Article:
The cult brewers can’t keep up with demand, but you can try their ultra-small-run concoctions at the Interbay tap room.

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The hottest dinner ticket in Seattle next week is the Holy Mountain Brewery beer-pairing at the Masonry pizzeria on Queen Anne. That dinner sold out in under 10 minutes.

So did the beer-pairing dinner Holy Mountain held at both Tom Douglas’ Brave Horse Tavern and Delancey.

And if you’re thinking of buying a bottle of this cult beer, apparently a zillion people had the idea before you. The brewery sold out of its bottle releases, despite putting a cap on how many customers could buy at a time — to prevent hoarding.

These days, the demand for all things Holy Mountain is so high that the brewery can’t accept any more bars who want to put its beer on tap. (The brewery is bringing in another 20-barrel tank to keep up with demand.)

You’ll have to brave the traffic and hit its tap room in Interbay to sample all of its beers.

There are more than 300 breweries in the state, but there’s only one Holy Mountain, which debuted last October, and since blew up through word-of-mouth. It’s easily the best and most exciting craft brewery in Washington now.

Holy Mountain takes the most risks, brews the most challenging suds and boasts the most diverse beer lineup.

The three owners — Adam Paysse, Colin Lenfesty and Mike Murphy — are old hands, having worked in various jobs at Schooner Exact Brewing Co., Bainbridge Island Brewery and Westland Distillery.

They’ve been in this business long enough, they say, to know they didn’t want to be beholden to any investors. The three beer geeks went it alone, borrowing money from friends and families so they could brew without the pressure of the bottom line.

That includes making some unbusinesslike decisions, like refusing to brew a flagship IPA, a standard Seattle beer that pays the bills for many breweries.

Holy Mountain believes IPAs are overdone. Instead, the brewers make lagers, a time-consuming and difficult beer to perfect because it’s so hard to mask any defects occurring during brewing. Theirs is the best I’ve tasted in the state since Chuckanut Brewery’s four years ago and — don’t laugh — Gordon Biersch’s lager at Pacific Place last year.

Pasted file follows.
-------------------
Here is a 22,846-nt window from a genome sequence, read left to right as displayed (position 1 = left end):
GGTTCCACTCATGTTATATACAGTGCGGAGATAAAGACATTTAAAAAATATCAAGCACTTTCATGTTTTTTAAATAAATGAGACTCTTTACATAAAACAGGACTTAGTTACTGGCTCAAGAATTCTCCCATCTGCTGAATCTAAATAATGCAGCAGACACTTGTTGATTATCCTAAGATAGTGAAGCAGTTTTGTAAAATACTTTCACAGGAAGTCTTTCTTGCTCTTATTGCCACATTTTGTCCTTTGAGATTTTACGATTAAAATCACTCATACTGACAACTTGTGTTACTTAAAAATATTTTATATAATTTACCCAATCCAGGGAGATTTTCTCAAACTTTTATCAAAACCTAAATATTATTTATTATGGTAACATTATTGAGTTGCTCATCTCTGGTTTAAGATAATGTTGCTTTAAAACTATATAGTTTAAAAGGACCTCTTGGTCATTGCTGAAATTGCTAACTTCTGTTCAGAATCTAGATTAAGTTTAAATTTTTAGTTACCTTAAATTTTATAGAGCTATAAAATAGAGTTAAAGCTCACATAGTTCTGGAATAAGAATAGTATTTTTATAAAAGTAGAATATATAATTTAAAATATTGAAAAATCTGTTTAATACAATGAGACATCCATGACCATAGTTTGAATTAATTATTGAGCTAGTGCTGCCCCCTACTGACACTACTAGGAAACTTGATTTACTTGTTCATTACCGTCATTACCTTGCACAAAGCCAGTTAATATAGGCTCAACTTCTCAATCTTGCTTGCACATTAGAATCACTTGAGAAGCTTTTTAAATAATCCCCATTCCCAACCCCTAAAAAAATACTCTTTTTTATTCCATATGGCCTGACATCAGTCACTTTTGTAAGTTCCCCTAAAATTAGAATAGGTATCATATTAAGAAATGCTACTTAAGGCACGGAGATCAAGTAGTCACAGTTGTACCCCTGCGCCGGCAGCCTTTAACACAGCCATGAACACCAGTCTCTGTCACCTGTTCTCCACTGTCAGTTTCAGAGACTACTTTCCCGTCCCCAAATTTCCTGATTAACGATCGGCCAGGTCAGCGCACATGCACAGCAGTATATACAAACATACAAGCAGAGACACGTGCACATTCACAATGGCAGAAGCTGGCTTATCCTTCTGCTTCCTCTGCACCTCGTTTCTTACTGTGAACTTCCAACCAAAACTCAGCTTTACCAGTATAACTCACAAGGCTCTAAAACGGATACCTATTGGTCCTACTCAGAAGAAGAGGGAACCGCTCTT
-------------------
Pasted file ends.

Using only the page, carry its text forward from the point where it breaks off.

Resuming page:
Their bitter beers go down easy. And their high-alcohol brews (9 percent) don’t taste too boozy. Those are signs of great craftsmanship.

It’s pointless to single out any of Holy Mountain’s beers since its lineup changes frequently at its tap room. The brewery does only seasonal and one-offs.

Their yeast-forward beers — some have that barnyard funk you would find in European ciders — are an acquired taste, but their easy-drinking saisons and Belgian pale ales play more to the mainstream palate.

For IPA fans, there’s the Kiln & Cone, a house pale ale that varies by each batch but has been consistent in delivering a big, hoppy punch with a smooth finish.

The Seattle area has been blessed with a few emerging stars in recent years such as Black Raven Brewing in Redmond, Reuben’s Brews and Stoup Brewing in Ballard. Those are more the exception than the rule. These days, many bar owners and veteran brewers gripe that too many newcomers are garage-brewers who aren’t ready for prime time or that they play it safe and make beers indistinguishable from one another.

In Holy Mountain, we have the buzz-worthy, game-changing newcomer that we’ve all been waiting for.

Holy Mountain Brewery, 1421 Elliott Ave. W. (Interbay); it’s taproom opens 3-9 p.m. Monday, Wednesday and Thursday, until 10 p.m. Friday, noon-10 p.m. Saturday and noon-9 p.m. Sunday. Closed Tuesday. Beers are $2.50-$6 (